Bird Psychology Diagrams

Hitchcock showed unequivocally that birds are the enemy, making it all the more important to know their ways…

For many years I used to wake up screaming, having had nightmares in which the apocalyptic vision at the end of Alfred Hitchcock’s The Birds came true. I took these terrors to be a warning, and a decisively personal warning at that. “Only you, Mr Key, and you alone, can prevent the otherwise inevitable vanquishment of human civilisation by our avian foes!” This was what I was being told, by whichever gods control our minds in the depths of the night.

Luckily, I realised that in order to prevent the inevitable etcetera etcetera, we had but to know the enemy. With a clear understanding of precisely what is going on in the innards of a bird, we could rally our defences and outwit the aerial fiends. To this end, and using a generic bird as my pattern, after long minutes of study I prepared the two helpful diagrams below. Armed with these, you need never fear a bird, ever again.

Click on the images, then click again, to enlarge.


Share This Post

About Author Profile: Frank Key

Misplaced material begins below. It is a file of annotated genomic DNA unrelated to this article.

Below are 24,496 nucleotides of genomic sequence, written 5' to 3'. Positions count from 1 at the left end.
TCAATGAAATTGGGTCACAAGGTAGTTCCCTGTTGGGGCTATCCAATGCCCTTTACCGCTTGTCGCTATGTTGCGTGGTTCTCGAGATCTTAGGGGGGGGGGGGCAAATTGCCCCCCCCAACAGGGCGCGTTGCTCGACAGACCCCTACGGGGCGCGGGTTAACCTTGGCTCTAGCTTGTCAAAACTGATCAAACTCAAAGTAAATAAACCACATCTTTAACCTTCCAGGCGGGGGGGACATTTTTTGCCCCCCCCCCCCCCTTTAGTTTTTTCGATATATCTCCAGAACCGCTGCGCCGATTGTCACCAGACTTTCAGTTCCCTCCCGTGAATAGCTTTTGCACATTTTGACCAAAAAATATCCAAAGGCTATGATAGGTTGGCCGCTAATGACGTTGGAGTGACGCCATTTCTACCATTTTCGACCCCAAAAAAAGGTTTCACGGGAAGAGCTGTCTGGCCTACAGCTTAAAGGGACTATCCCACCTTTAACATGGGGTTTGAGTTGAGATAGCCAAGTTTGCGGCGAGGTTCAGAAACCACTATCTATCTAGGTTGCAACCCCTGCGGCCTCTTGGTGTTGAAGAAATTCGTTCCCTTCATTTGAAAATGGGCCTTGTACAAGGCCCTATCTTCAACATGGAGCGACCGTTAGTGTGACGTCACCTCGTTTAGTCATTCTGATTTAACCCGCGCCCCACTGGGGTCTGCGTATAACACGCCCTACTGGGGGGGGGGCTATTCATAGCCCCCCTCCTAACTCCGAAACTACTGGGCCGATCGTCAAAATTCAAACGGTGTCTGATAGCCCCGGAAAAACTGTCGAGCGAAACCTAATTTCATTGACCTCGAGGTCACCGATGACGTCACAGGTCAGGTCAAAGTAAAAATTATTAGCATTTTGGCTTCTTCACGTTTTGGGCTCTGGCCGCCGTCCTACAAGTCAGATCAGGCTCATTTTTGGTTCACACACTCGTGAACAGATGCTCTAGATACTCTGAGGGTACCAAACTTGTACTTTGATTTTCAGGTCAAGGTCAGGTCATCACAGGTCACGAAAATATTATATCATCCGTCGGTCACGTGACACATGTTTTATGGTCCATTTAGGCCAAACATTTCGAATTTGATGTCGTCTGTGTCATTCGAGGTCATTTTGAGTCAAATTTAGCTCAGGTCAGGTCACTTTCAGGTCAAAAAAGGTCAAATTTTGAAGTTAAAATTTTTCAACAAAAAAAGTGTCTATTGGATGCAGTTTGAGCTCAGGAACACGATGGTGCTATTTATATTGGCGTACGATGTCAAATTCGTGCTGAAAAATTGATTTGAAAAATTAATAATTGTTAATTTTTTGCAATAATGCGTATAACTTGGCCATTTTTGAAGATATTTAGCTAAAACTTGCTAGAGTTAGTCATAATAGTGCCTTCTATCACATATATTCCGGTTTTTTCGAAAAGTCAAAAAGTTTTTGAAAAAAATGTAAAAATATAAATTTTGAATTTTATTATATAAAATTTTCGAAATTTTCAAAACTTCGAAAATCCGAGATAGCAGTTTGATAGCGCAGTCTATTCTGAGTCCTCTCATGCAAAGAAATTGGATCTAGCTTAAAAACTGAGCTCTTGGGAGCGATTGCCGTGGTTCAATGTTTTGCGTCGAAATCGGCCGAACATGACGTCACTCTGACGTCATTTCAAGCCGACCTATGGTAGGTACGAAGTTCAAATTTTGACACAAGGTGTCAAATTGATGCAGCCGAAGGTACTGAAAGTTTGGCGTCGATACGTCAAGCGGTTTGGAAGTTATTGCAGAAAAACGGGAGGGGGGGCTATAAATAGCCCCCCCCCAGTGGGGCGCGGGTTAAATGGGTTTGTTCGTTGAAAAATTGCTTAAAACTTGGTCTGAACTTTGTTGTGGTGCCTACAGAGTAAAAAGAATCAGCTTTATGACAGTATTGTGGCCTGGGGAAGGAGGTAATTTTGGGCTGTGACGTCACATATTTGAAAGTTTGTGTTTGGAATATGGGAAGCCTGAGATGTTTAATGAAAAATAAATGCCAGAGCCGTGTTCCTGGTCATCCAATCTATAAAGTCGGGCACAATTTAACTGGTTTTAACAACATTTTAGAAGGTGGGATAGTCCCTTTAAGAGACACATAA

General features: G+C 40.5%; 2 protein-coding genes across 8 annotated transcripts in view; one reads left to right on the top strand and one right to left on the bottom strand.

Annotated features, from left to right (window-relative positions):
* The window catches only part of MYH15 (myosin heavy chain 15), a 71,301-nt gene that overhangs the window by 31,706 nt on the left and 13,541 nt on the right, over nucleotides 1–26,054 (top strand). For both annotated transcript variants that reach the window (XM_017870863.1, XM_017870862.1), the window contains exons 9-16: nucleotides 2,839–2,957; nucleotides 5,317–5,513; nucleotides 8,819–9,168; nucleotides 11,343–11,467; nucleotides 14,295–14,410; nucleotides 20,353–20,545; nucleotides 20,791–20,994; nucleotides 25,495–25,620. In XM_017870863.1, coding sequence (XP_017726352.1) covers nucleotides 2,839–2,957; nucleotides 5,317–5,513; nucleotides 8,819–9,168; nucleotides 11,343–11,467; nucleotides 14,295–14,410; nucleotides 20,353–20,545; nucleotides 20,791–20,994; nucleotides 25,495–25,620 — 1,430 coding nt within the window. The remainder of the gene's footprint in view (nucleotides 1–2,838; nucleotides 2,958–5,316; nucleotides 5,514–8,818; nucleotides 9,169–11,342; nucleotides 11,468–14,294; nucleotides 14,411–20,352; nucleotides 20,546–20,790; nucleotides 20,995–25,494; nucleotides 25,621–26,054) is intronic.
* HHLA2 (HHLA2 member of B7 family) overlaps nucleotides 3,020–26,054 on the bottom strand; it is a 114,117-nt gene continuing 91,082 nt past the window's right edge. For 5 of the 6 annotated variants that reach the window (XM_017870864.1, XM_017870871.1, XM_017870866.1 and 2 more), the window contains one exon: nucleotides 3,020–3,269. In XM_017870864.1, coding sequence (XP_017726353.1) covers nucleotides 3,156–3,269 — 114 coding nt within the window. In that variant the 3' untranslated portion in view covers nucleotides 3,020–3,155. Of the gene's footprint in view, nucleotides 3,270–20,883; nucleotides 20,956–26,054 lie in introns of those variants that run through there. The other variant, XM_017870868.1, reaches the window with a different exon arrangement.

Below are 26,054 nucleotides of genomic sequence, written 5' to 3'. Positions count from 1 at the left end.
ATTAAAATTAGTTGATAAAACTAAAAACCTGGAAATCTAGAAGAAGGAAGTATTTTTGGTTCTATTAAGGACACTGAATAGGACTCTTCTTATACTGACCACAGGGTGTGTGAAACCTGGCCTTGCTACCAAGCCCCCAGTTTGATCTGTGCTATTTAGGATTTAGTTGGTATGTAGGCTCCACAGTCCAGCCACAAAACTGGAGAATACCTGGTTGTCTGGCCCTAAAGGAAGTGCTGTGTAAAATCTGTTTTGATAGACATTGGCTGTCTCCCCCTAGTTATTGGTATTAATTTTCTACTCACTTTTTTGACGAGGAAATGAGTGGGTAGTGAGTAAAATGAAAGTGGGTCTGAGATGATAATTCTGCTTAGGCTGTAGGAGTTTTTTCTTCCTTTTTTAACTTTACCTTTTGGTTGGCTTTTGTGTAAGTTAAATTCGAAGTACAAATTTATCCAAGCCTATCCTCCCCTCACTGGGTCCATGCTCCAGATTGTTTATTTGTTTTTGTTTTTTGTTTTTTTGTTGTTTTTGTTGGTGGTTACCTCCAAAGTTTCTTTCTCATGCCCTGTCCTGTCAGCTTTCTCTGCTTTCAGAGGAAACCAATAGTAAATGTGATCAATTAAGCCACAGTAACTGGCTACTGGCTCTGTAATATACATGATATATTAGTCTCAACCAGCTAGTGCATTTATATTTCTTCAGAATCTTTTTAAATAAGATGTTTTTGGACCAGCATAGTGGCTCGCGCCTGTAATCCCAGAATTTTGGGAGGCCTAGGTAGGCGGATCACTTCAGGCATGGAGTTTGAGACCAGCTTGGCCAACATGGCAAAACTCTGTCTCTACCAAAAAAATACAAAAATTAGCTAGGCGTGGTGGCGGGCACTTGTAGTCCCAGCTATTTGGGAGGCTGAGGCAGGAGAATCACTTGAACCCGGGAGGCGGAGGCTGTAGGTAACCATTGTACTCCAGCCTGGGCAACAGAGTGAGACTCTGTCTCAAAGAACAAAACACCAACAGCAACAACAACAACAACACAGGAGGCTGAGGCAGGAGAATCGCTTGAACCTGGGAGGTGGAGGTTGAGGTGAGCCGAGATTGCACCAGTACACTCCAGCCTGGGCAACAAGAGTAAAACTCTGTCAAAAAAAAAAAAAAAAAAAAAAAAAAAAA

Frank Key is a London-based writer, blogger and broadcaster best known for his Hooting Yard blog, short-story collections and his long-running radio series Hooting Yard on the Air, which has been broadcast weekly on Resonance FM since April 2004. By Aerostat to Hooting Yard - A Frank Key Reader, an ideal introduction to his fiction, is published for Kindle by Dabbler Editions. Mr Key's Shorter Potted Brief, Brief Lives was published in October 2015 by Constable and is available to buy online and in all good bookshops.

5 thoughts on “Bird Psychology Diagrams

  1. Worm
    May 18, 2012 at 08:46

    eek…a penchant for ultravox recordings

    jonathan law
    May 18, 2012 at 11:37

    The sequence Ennui — Flippancy — Disgruntlement — Nonchalance — Desperation — Criminality is surely an accurate summary of any normal Friday in the office editing a Statistics Dictionary.

    And the epic progression Misanthropy — Balefulness — Remorse — Inexplicable Latin Caption — True Grit — Surliness — Dyspepsia would have to be Monday morning.

    May 18, 2012 at 19:45

    Genius. No other word for it. Except, possibly, ‘madness’.

    But it’s a fine line.

    May 18, 2012 at 22:57

    I have a suspicion that the rooks on my roof are suffering from Rex Harrison syndrome rather than a surfeit of ultrasound? Or was that Ultravox??

  5. Gaw
    May 20, 2012 at 17:23

    Could you make a t-shirt out of these too please?

Comments are closed.